Linburn House & Workshops

In May 1943, the Board of Scottish War Blinded recommended locating a new premises to accommodate the growing numbers of blinded soldiers returning from the Second World War to operate alongside Newington House. By September, the Board approved a lease agreement for Linburn House, situated in Wilkieston, West Lothian for 10 years with an option to purchase at £300 per annum.

Linburn HouseBlinded servicemen began to arrive at Linburn House in January 1944. Early Linburn members followed a similar programme of rehabilitation and training to those at Newington House:

  • Rehabilitation: At Linburn all Scottish War Blinded members were provided a year’s basic training upon entry including learning to read and write in Braille, typewriting and basketwork which proved highly effective in developing sensitivity in the fingertips essential for Braille reading.
  • Employment: Members were then encouraged to pursue vocational training in Linburn crafts including woodwork, mat-making, basketwork, wire work and light metal work. Upon completion of training, members had the option to remain in the workshops as part of the charity’s Sheltered Workshop Policy.
  • Specialised Training for Outside Occupations: Members, alternatively, trained for roles such as physiotherapists, short-hand typists, a telephonist, a home teacher to the blind or running a shop or small holding.
 

By May 1954, Linburn House had been demolished replaced by a complex of seven permanent modern workshops and offices. Seventeen houses had been built for members and their families and a hostel had been erected to house single members.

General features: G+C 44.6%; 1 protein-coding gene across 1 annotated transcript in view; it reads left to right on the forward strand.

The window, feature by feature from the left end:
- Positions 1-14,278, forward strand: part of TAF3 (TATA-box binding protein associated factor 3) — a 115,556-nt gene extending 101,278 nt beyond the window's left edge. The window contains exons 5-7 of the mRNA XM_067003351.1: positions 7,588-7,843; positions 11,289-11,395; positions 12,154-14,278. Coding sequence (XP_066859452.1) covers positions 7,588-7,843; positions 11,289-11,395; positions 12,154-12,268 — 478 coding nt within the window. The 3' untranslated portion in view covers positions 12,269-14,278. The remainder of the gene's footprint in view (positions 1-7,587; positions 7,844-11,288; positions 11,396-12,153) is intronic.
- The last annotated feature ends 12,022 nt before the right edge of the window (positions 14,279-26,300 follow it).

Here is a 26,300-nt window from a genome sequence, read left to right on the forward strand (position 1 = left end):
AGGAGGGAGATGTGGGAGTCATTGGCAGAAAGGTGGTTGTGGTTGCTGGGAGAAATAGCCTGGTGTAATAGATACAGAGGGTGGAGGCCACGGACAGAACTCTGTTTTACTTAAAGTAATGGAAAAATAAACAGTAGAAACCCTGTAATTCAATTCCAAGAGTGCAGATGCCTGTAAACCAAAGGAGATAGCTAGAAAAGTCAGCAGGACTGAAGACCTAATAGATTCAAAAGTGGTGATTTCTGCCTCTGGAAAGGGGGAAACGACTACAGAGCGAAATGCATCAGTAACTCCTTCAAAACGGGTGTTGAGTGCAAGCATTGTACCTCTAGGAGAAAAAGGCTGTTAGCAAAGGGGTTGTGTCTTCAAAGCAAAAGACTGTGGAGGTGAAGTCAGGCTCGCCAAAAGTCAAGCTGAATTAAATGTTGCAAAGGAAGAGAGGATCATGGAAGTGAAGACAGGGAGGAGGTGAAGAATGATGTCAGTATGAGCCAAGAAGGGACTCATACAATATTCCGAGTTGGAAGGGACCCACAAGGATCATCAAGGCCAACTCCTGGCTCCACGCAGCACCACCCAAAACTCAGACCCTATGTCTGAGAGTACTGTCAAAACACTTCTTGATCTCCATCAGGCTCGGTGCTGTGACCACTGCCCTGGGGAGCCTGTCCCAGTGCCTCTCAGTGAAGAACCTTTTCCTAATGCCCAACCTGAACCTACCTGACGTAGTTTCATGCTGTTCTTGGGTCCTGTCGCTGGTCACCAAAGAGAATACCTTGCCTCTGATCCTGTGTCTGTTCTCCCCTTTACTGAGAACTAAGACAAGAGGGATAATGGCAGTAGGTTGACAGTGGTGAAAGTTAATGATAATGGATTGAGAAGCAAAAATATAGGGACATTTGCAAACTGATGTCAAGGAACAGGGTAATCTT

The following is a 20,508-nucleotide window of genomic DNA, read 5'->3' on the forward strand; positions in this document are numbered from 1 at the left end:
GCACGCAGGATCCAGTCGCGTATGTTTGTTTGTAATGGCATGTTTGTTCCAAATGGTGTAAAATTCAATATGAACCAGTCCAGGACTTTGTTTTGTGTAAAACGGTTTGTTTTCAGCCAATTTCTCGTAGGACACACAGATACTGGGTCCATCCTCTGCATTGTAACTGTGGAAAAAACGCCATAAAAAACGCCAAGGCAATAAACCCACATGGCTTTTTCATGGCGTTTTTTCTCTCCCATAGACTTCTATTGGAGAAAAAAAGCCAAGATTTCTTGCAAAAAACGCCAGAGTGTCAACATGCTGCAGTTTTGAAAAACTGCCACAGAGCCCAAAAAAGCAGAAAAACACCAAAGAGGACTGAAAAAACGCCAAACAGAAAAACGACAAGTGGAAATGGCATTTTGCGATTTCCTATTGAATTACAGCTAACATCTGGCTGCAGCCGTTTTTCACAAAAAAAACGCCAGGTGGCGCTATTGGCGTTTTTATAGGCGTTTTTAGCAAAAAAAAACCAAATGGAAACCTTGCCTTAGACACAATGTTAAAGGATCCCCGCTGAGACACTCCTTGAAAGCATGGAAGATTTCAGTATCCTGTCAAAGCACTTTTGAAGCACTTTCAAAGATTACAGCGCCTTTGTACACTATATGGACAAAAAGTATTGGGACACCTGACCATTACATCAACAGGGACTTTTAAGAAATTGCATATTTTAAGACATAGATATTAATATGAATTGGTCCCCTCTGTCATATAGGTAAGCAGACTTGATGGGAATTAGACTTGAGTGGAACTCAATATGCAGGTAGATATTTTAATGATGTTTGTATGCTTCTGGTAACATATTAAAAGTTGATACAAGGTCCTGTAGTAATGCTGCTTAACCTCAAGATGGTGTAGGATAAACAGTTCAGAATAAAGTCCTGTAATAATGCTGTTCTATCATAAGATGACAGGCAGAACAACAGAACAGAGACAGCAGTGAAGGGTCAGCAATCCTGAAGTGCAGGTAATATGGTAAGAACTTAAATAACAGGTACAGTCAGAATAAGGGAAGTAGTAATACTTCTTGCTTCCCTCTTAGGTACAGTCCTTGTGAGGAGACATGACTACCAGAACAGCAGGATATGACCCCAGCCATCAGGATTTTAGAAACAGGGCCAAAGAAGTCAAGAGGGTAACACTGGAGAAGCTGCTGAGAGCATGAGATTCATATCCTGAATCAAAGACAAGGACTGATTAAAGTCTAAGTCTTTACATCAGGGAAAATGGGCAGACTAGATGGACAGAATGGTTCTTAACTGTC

There was a strong industrial emphasis at Linburn which produced a wide variety of consumer products for which members received a weekly allowance.The members, working in seven workshops covering wire, metal, woodwork, lampshades, plastics, cane and leather, produced stock items for presentation in the a public showroom at Linburn. The Linburn Workshops also adopted a mail order model of distribution as well as selling products at events including The Royal Highland Show.

Linburn successfully tendered for many contracts including the production of furniture for Highlands and Isles Airport, canteen furniture for Sighthill factories as well as a host of others.

Members also produced bespoke products for individuals and industry. Ideas or sketches were proposed to the workshop instructors who assessed viability ensuring projects were within the capabilities of the men. Members relished the challenge presented by new projects including the production of garden benches on wheels, lamps to be incorporated within domestic environments and pre-determined colour schemes as well as multi-tiered metal lamps for garrison churches.

The Workshops continued at Linburn until 2009.